What role did the Congregational church play in life of New England villages?

By 1620, the Newfoundland was facing worsening conditions at home which had instilled in some English men and women the mixture of desperation and idealism needed to settle and uninviting, unknown world. Religious differences among English Protestants became a matter of sharper controversy during the seventeenth century. Along with religious crisis came mounting political tensions and continuing problems of unemployment and recession. Times were so bad that anticipation of worse times to come swept English men and women to the shores of New England. Congregational churches had been introduced to New England. The model of Congregational churches was carried by migrating settlers from New England into New York and the old northwest. People of the Congregational churches did not want to be led by a creed, but a by the spirit. In New England congregational churches believed that each congregation should conduct its own affairs independently, answering to no other authority. They also regulated their own membership; those wishing to join had to convince ministers and church members that they had experienced a genuine spiritual rebirth or “conversion”. Most New Englanders sought and won membership.

The members of the congregational church are also known as puritans. Puritans were reformers with in the church that wanted a church that was thoroughly reformed in its worship, governance, and outlook. Like all Christians, Protestants, and Catholic, the puritans believed that god was all knowing and all powerful. Some of them tried to purify the church from within. Others known as separatists left the state church and formed local groups of believers bound together by mutual convents. Many separatists moved to Holland for a time and then contracted to come to America under the aegis of the London Company. These separatists are the same famous Pilgrims who came over on the Mayflower in 1620 (Sage 2007). Puritans thought they could push for reform and get along under the rule of Elizabeth I, they did not do so well under James I, who threatened to outcast them. During the reign of King Charles I they decided that the only way to find the religious environment they were looking for was to go to America. This sparked the great Puritan migration (Sage 2007).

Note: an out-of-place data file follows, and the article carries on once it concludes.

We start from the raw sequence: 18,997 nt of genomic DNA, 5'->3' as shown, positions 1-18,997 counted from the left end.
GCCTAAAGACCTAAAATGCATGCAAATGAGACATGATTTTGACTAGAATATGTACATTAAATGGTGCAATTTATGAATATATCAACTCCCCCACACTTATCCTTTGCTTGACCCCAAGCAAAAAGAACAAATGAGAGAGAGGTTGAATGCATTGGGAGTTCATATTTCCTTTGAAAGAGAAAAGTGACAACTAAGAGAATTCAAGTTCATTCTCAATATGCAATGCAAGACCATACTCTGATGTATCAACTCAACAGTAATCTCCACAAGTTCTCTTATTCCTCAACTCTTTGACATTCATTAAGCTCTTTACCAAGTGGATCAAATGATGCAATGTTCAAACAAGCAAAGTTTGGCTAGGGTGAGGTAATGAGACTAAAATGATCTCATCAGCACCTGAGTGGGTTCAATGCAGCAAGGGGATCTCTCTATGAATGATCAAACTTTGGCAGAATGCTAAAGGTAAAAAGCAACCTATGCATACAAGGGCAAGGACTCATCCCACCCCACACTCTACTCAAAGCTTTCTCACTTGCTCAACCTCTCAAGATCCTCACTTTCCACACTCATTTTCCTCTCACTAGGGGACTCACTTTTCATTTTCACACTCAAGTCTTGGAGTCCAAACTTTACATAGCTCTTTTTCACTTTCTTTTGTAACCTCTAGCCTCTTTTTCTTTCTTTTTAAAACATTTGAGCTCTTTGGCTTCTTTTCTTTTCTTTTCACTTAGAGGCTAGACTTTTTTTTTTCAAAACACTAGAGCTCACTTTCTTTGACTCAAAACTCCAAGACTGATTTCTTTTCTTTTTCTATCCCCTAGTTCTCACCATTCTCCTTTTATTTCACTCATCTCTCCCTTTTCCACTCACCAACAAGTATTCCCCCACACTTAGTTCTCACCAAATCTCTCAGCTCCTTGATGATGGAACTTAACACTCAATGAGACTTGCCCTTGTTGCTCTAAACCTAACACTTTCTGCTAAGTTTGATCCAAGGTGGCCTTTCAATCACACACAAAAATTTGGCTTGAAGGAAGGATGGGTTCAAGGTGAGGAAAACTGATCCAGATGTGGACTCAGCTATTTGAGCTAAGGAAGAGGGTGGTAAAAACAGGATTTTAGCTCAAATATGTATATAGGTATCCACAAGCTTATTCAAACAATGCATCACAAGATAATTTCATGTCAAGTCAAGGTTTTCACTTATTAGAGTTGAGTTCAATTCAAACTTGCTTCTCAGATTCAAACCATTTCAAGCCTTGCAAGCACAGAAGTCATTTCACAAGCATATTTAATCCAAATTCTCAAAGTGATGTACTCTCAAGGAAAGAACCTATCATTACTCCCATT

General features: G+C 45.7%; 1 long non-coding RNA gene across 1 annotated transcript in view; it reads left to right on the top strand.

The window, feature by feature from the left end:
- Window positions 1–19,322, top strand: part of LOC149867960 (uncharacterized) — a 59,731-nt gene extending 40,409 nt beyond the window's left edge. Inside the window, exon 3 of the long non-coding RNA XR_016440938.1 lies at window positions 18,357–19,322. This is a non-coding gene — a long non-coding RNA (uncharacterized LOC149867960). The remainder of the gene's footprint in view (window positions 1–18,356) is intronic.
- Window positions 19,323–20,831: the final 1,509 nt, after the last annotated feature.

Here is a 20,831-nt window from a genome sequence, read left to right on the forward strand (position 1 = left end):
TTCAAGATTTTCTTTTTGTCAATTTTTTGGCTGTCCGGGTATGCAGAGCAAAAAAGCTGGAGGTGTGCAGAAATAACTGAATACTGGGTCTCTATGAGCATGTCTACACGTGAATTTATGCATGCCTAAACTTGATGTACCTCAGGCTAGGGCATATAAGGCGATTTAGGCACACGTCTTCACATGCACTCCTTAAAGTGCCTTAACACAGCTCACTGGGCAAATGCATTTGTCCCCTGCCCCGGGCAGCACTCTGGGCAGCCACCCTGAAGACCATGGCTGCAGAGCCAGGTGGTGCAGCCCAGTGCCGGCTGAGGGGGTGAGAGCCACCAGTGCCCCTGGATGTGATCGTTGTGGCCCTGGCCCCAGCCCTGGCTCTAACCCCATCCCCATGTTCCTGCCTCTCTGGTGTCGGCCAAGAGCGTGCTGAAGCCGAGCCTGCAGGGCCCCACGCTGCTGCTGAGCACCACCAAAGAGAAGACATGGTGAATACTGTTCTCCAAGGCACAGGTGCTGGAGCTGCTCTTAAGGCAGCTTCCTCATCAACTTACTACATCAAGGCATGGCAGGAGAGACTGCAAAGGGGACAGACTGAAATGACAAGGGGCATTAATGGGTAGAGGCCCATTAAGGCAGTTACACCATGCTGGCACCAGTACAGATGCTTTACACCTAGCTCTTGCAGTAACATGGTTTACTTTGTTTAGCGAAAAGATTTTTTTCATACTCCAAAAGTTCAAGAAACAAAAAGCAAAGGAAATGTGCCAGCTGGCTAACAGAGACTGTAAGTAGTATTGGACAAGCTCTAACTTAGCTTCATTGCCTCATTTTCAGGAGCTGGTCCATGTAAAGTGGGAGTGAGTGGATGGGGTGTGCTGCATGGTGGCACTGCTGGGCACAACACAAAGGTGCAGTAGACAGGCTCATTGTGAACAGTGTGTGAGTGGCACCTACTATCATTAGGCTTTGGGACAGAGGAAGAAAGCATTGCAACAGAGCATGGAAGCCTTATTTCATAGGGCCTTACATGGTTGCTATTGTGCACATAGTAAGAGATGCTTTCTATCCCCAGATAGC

In the decades that followed, New England became filled with Congregational Churches. These churches believed that they were free to rule the way that they saw fit and hired its own pastor and ran its own affairs. By the eighteenth century, this tradition of self-government and freedom helped to spark the same ideas for the Revolutionary war. May of the New England churches participated in the war. These same ideals also led to conflicts of interest. Each church began to see Christianity in much different lights. It also led to tension with other colonies. Not to say that New Englanders were not motivated by material progress but religion was the main focus and driving force behind most people's decisions in New England. In Virginia on the other hand, capitalism tended to be the primary motive for all that happened. These two different sets of values eventually led to division between colonies and the country.

Congregational churches also had other impacts on New England. With their insistence on the independence of local bodies, they became important in many reform movements, including those for abolition of slavery, and women's suffrage. Many of the same views on gambling and drinking were held by the Suffragists and the Congregational churches. Martin Luther Edwards, member of the Free Congregational Church of Hudson, owned a home that was a stop on the Underground Railroad. This was an underground network that was used to help slaves reach the colonies where they could be free.
As of the early 21st century, congregationalism in the U.S. split into three major bodies the united church of Christ, National Association of Congregational Christian churches, and the Conservative Congregational Christian Conference. There are still many Congregational churches today, many of which have had reforms from centuries ago.
Congregational churches in New England where a result of two basic Christian groups that wanted to escape to a place where they could worship freely. New England became saturated with these churches, all of which had different viewpoints. These differences paired with the differences of their southern counterparts eventually resulted in war. These churches did many positive things for New England though. These groups valued the idea of freedom to govern themselves and this idea helped to spawn the idea to revolt against Briton. Congregational churches also played a valuable role in the antislavery and woman's suffrage movement.


National Association of Congregational Christian Churches. (2010, January 19). Congregational Way. Retrieved March 5, 2011, from Community Congregational Church: http://comcong.com/about.hml (Taken from the NACC website: http://www.naccc.org/AboutUs/CongregationalWay.aspx)

Sage, H. J. (2010, May 21). The Puritans of New England. Retrieved March 5, 2011, from Academic American History: http:// www.acedemicamerican.com/colonial/topics/puritannewenglad.htm

Written by: Justin Brown, Erika McGarry, and Michaelene Huth